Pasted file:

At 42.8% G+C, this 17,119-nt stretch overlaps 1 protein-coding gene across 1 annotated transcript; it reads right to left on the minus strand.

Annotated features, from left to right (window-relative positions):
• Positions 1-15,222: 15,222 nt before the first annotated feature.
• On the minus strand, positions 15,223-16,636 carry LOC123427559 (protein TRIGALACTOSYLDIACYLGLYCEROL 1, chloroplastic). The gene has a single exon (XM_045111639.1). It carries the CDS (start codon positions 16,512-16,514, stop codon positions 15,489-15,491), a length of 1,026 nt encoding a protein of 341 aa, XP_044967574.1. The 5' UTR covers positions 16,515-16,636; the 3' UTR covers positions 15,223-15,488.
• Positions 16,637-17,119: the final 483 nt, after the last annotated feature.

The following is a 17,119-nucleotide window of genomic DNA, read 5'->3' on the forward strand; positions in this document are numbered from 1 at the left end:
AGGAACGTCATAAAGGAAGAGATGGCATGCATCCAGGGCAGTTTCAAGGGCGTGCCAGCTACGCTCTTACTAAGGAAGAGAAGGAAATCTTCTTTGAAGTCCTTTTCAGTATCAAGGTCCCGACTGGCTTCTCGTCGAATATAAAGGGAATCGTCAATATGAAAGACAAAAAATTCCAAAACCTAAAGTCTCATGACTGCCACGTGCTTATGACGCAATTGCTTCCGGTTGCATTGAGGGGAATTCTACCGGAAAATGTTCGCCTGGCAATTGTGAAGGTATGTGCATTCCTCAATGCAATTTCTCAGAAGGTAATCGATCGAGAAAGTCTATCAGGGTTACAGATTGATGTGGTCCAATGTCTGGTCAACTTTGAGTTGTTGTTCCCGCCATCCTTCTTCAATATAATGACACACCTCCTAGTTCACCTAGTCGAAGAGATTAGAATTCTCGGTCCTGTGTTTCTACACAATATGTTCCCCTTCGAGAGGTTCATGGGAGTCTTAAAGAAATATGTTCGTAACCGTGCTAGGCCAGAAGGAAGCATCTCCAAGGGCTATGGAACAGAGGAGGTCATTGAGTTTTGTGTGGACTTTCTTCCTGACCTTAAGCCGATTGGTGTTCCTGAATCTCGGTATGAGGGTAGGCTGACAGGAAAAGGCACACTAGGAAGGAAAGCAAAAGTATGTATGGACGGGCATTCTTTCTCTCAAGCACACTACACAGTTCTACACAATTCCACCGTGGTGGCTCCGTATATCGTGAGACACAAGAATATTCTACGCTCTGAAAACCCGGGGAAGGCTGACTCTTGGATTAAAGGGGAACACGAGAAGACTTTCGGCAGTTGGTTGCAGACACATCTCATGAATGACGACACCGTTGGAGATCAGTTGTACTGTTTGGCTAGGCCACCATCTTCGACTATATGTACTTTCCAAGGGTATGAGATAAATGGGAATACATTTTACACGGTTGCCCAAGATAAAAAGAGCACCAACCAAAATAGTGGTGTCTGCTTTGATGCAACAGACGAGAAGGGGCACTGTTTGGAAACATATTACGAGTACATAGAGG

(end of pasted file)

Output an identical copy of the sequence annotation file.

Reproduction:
At 42.8% G+C, this 17,119-nt stretch overlaps 1 protein-coding gene across 1 annotated transcript; it reads right to left on the minus strand.

Annotated features, from left to right (window-relative positions):
• Positions 1-15,222: 15,222 nt before the first annotated feature.
• On the minus strand, positions 15,223-16,636 carry LOC123427559 (protein TRIGALACTOSYLDIACYLGLYCEROL 1, chloroplastic). The gene has a single exon (XM_045111639.1). It carries the CDS (start codon positions 16,512-16,514, stop codon positions 15,489-15,491), a length of 1,026 nt encoding a protein of 341 aa, XP_044967574.1. The 5' UTR covers positions 16,515-16,636; the 3' UTR covers positions 15,223-15,488.
• Positions 16,637-17,119: the final 483 nt, after the last annotated feature.

The following is a 17,119-nucleotide window of genomic DNA, read 5'->3' on the forward strand; positions in this document are numbered from 1 at the left end:
AGGAACGTCATAAAGGAAGAGATGGCATGCATCCAGGGCAGTTTCAAGGGCGTGCCAGCTACGCTCTTACTAAGGAAGAGAAGGAAATCTTCTTTGAAGTCCTTTTCAGTATCAAGGTCCCGACTGGCTTCTCGTCGAATATAAAGGGAATCGTCAATATGAAAGACAAAAAATTCCAAAACCTAAAGTCTCATGACTGCCACGTGCTTATGACGCAATTGCTTCCGGTTGCATTGAGGGGAATTCTACCGGAAAATGTTCGCCTGGCAATTGTGAAGGTATGTGCATTCCTCAATGCAATTTCTCAGAAGGTAATCGATCGAGAAAGTCTATCAGGGTTACAGATTGATGTGGTCCAATGTCTGGTCAACTTTGAGTTGTTGTTCCCGCCATCCTTCTTCAATATAATGACACACCTCCTAGTTCACCTAGTCGAAGAGATTAGAATTCTCGGTCCTGTGTTTCTACACAATATGTTCCCCTTCGAGAGGTTCATGGGAGTCTTAAAGAAATATGTTCGTAACCGTGCTAGGCCAGAAGGAAGCATCTCCAAGGGCTATGGAACAGAGGAGGTCATTGAGTTTTGTGTGGACTTTCTTCCTGACCTTAAGCCGATTGGTGTTCCTGAATCTCGGTATGAGGGTAGGCTGACAGGAAAAGGCACACTAGGAAGGAAAGCAAAAGTATGTATGGACGGGCATTCTTTCTCTCAAGCACACTACACAGTTCTACACAATTCCACCGTGGTGGCTCCGTATATCGTGAGACACAAGAATATTCTACGCTCTGAAAACCCGGGGAAGGCTGACTCTTGGATTAAAGGGGAACACGAGAAGACTTTCGGCAGTTGGTTGCAGACACATCTCATGAATGACGACACCGTTGGAGATCAGTTGTACTGTTTGGCTAGGCCACCATCTTCGACTATATGTACTTTCCAAGGGTATGAGATAAATGGGAATACATTTTACACGGTTGCCCAAGATAAAAAGAGCACCAACCAAAATAGTGGTGTCTGCTTTGATGCAACAGACGAGAAGGGGCACTGTTTGGAAACATATTACGAGTACATAGAGG